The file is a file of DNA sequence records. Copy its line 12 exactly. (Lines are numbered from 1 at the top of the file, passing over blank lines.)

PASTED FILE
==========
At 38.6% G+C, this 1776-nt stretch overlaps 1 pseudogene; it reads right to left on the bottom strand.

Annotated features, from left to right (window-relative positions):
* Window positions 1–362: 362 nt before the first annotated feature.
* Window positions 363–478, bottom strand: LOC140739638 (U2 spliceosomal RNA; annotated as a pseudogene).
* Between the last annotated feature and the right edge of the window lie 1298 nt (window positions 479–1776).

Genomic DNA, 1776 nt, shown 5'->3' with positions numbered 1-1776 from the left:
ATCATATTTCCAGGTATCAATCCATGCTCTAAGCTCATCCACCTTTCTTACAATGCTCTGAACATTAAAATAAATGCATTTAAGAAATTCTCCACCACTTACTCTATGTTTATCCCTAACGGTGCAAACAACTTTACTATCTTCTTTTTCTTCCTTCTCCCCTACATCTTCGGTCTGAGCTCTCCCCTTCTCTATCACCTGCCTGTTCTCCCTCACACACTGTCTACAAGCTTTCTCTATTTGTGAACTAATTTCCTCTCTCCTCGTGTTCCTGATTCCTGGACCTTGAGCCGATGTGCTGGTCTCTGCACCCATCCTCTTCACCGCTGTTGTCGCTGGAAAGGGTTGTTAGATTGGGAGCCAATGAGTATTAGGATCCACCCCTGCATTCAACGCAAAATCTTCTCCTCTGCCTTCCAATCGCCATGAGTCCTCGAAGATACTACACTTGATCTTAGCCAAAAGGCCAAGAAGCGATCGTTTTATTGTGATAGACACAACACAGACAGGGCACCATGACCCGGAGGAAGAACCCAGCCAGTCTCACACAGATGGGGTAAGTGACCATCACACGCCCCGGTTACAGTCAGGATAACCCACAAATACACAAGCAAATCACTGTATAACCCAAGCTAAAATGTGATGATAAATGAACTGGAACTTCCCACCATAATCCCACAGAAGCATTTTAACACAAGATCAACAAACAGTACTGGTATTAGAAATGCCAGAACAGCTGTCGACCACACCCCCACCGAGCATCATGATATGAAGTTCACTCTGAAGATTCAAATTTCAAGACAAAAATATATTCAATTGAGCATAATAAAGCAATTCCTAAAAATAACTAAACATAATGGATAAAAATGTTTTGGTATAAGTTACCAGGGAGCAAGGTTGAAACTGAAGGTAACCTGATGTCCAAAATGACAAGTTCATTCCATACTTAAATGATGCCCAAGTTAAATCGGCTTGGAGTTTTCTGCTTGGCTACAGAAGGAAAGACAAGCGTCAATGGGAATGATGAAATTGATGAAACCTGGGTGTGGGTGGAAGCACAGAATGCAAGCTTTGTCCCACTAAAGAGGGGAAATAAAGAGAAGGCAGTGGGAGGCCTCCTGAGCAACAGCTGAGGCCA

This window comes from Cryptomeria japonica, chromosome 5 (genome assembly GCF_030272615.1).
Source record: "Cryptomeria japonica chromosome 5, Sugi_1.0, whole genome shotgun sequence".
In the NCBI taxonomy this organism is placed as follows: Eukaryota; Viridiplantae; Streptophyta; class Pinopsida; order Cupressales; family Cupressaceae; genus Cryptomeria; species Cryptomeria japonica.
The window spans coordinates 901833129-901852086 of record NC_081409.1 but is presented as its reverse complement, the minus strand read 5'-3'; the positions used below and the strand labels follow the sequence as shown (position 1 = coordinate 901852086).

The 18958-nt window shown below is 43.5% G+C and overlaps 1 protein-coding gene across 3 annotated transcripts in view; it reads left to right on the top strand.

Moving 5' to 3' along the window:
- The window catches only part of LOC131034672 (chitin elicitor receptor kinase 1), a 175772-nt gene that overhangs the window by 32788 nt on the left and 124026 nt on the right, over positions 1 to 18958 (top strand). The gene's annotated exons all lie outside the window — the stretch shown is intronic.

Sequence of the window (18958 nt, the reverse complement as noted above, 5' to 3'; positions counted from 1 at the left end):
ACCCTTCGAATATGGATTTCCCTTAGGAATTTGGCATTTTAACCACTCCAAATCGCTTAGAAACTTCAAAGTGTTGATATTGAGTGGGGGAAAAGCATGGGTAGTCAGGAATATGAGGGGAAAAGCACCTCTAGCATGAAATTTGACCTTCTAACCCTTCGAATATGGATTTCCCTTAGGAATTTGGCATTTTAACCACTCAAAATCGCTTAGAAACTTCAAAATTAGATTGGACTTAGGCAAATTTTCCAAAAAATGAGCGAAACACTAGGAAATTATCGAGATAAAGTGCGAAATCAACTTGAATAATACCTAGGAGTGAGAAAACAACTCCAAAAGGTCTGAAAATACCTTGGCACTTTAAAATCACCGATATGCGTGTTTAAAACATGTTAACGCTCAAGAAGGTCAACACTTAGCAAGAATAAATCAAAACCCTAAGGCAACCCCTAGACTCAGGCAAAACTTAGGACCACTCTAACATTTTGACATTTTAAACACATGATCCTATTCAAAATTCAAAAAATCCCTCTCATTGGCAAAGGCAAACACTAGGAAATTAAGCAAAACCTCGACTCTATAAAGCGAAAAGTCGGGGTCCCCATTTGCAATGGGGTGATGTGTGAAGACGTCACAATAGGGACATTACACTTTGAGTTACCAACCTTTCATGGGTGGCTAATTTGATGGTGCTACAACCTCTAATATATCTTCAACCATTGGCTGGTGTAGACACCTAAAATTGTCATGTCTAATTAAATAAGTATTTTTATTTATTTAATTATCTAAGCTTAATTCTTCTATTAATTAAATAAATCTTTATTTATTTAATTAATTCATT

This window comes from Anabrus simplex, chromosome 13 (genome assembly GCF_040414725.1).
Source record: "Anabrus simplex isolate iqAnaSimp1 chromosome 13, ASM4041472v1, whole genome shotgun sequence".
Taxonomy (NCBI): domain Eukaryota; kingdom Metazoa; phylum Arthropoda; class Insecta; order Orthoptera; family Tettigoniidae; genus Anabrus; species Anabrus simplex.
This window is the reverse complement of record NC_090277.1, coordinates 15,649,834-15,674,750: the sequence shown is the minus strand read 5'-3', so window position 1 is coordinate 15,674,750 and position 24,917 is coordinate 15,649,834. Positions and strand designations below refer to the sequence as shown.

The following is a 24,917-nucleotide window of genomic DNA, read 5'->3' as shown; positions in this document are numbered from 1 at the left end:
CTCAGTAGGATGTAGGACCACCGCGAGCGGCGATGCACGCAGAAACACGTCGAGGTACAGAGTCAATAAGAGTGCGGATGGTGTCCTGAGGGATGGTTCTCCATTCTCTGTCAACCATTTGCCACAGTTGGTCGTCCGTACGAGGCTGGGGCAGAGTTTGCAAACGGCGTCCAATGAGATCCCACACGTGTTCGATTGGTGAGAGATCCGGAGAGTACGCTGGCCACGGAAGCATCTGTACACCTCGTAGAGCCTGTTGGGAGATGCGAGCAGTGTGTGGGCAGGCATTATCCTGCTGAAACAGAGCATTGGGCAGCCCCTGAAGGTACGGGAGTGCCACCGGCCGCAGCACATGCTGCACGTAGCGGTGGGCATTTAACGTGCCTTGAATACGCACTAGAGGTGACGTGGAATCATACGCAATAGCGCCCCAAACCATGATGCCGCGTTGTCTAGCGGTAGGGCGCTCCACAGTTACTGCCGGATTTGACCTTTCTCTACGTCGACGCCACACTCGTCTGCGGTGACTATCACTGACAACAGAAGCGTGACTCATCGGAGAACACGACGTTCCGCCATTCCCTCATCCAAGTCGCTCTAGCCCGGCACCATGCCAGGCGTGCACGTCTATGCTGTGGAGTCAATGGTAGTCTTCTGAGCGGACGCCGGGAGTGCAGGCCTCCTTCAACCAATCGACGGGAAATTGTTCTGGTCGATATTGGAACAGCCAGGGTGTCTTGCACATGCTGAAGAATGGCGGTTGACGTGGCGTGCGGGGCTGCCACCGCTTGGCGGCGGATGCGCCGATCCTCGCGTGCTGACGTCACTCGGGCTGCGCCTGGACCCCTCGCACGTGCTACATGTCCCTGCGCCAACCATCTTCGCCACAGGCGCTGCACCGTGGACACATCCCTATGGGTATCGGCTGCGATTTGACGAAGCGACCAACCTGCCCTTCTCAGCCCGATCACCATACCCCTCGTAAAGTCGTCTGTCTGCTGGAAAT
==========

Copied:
The 18958-nt window shown below is 43.5% G+C and overlaps 1 protein-coding gene across 3 annotated transcripts in view; it reads left to right on the top strand.